Millions of people in the path of Hurricane Florence are hunkering down Friday as the monster storm pummels North and South Carolina, bringing catastrophic inundations and flooding and forceful, destructive winds. Here are snapshots of people struggling to cope with the slow-grinding storm.
FALLING TREES A NUISANCE - AND A DANGER
Numerous trees were down in the Forest Hills neighborhood of Wilmington, North Carolina, blocking driveways and falling on cars and the roofs of at least two houses.
Chris Butcher of the Arborist Plus tree service said his crew had just arrived from Edgewood, Florida, with chain saws, extended tree-trimmers , a generator, and a small front-end loader.
'I've been on every hurricane since Fran in 1996,' Butcher said. 'We are here to help. And make some money.'
He was helping Mike Kiernan clear trees that had fallen on or near vehicles and damaged the front of the house.
WAITING IT OUT - OR NOT
Bruce Manney eyed the creek at the end of his street in Lumberton, North Carolina.
Two years ago, during Hurricane Matthew, water poured from it and inundated the neighborhood. His neighbors had to be rescued from their houses. Most evacuated this time. But Manney just moved in a month ago and thought he'd be able to wait it out.
'I don't know anymore, I'm starting to get concerned,' he said.
Authorities say the Lumber River, which feeds the creek that flooded this neighborhood, is likely to crest on Sunday even higher than it did during Matthew.
That storm devastated the city, and many neighborhoods have not recovered. The elementary school behind Manney's home was rendered a total loss in the flood and permanently closed.
He watched the downpour from his porch where he marked how high he's been told the floodwaters rose, about a foot from the floor.
'If it keeps on like this, I'm getting out of here,' he said.
RESTAURANTS PROVIDE SOLACE - AND SOMETHING TO DO
In Greenville, North Carolina, most roads were open as the city experienced the equivalent of a conventional soaking rainfall late Friday morning.
But most businesses in the home of the region's primary medical center were closed, some protected by plywood over the windows and with sandbags around the base of doorways.
Some food eateries remained available with the determined operation of the odd Bojangles and Waffle House restaurants.
A Cracker Barrel restaurant was doing a brisk business. Nursing home worker Cameron Willis, 27, and East Carolina University accounting student Justin Weathers, 22, delighted in finding the restaurant open and a chance to interact with other people.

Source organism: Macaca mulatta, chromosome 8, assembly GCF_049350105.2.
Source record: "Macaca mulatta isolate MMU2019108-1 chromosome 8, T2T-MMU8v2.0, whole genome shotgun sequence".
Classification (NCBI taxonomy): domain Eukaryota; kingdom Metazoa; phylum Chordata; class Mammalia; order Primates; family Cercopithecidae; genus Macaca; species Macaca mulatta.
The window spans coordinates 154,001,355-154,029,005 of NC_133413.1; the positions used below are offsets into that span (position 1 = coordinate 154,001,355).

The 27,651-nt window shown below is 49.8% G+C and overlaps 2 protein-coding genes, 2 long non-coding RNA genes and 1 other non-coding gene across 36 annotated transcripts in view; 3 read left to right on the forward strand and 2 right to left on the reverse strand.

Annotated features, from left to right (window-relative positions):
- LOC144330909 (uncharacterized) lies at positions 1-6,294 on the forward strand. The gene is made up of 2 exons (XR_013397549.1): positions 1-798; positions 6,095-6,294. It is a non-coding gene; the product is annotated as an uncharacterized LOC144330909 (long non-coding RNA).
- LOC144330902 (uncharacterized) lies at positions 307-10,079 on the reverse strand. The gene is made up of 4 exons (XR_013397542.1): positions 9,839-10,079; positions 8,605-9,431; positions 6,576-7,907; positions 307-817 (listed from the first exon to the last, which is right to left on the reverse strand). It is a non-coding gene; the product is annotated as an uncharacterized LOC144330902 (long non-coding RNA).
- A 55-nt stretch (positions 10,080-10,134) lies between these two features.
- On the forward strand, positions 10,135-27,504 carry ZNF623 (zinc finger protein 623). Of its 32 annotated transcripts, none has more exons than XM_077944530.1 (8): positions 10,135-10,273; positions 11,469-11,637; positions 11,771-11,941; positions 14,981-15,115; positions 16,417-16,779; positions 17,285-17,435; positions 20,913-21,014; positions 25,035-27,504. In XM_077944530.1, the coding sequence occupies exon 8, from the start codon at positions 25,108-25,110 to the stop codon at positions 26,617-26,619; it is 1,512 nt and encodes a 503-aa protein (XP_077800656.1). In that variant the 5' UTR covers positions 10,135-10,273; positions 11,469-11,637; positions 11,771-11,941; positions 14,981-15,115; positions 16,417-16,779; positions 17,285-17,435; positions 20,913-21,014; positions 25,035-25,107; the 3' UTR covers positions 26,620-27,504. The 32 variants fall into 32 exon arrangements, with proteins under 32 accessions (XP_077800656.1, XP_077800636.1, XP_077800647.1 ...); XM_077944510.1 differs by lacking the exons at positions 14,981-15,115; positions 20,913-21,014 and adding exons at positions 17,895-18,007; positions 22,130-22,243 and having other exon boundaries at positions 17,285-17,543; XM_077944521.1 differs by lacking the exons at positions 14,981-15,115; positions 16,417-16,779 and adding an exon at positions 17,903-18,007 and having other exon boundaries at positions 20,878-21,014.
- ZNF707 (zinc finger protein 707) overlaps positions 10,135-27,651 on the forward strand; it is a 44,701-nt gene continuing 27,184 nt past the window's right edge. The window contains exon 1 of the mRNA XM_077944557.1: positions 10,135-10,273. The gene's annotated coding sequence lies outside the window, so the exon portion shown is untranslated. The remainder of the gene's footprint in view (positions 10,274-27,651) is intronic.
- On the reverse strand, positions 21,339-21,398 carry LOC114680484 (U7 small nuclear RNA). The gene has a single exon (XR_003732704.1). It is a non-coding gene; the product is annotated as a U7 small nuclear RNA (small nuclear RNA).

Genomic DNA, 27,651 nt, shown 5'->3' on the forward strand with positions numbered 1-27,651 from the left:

The neighbors at an apartment complex almost completely vacated ahead of Hurricane Florence said they had plenty of food available at home but needed to see what was happening in the city.
'Bored and stuck in the house. There's only so much to do,' Weathers sad.
TOURISTS NOWHERE TO BE SEEN
The heart of downtown historic district of Charleston, South Carolina, is nearly empty as Hurricane Florence makes its slow trek across the Carolinas.
Pat Reilly of neighboring Mt. Pleasant was one of the few people out walking Friday morning on Market Street, where downtown shops typically teeming with tourists were boarded up and fortified with sandbags.
Reilly sells real estate in the Charleston area has seen his share of storms over the past two decades, including Tropical Storm Gaston in 2004 and Hurricane Matthew in 2016.
'I love a good storm. I haven't left for any of them over the years,' he said.
Potentially heavy rainfall was expected in Charleston as Florence creeps inland. The skies were dry Friday morning with breezy winds and occasional strong gusts blowing the Spanish moss hanging from live oak branches.
THE BEST-LAID PLANS ...
Steve Wareheim says his home in Shallotte, North Carolina, is holding up as Hurricane Florence creeps closer.
Wareheim said he lost power early Friday. He bought a generator earlier this week, but at the moment, it wasn't very helpful.
'I wish I read the instructions a little more carefully on that generator. It can't be operated near rain,' Wareheim said. 'So I'm going to have to wait until the rain stops. That may be a while.'
The National Weather Service said the area should get heavy rain through Sunday.
Wareheim said so far the wind has only knocked down branches and limbs small enough to be carried. 'Nothing you need to get a chain saw after yet,' he said by phone.
Wareheim was preparing for the heaviest winds from Florence, whose center was about 15 miles (24 kilometers) from his house about 4 miles (6 kilometers) inland.
SAFETY A FEW MILES INLAND
Kathy Griffin was hunkering down Friday in a hotel in Wilmington, North Carolina with her husband. They decided to leave their fifth-floor Wrightsville Beach condominium before Hurricane Florence trapped them.
Still, storm conditions were frightful for the retired teacher and realtor.
Griffin said she was jolted awake when the power went off at the hotel as some of the storm's strongest bands lashed Wilmington with wind and rain.
As she sat in the hotel lobby eating a cold breakfast of bananas, cereal bars, and pastries, she recalled that the decision to heed the mandatory evacuation order for her area wasn't difficult.
'If you are over there and something bad happens, you're out of luck,' she said.
She said her Wrightsville Beach unit was insured against flooding and also has glass strong enough to withstand 135 mph winds.
She wasn't as lucky when a property she owns in Florida was heavily damaged by Hurricane Irma last year.
'We have a house that was destroyed in Irma,' Griffin said. 'She came and she went, and it trashed everything inside.'
Claire Galofaro reported from Lumberton, North Carolina; Jonathan Drew, from Wilmington, North Carolina; Jeffrey Collins, from Shallotte, North Carolina; and Russ Bynum, from Charleston, South Carolina.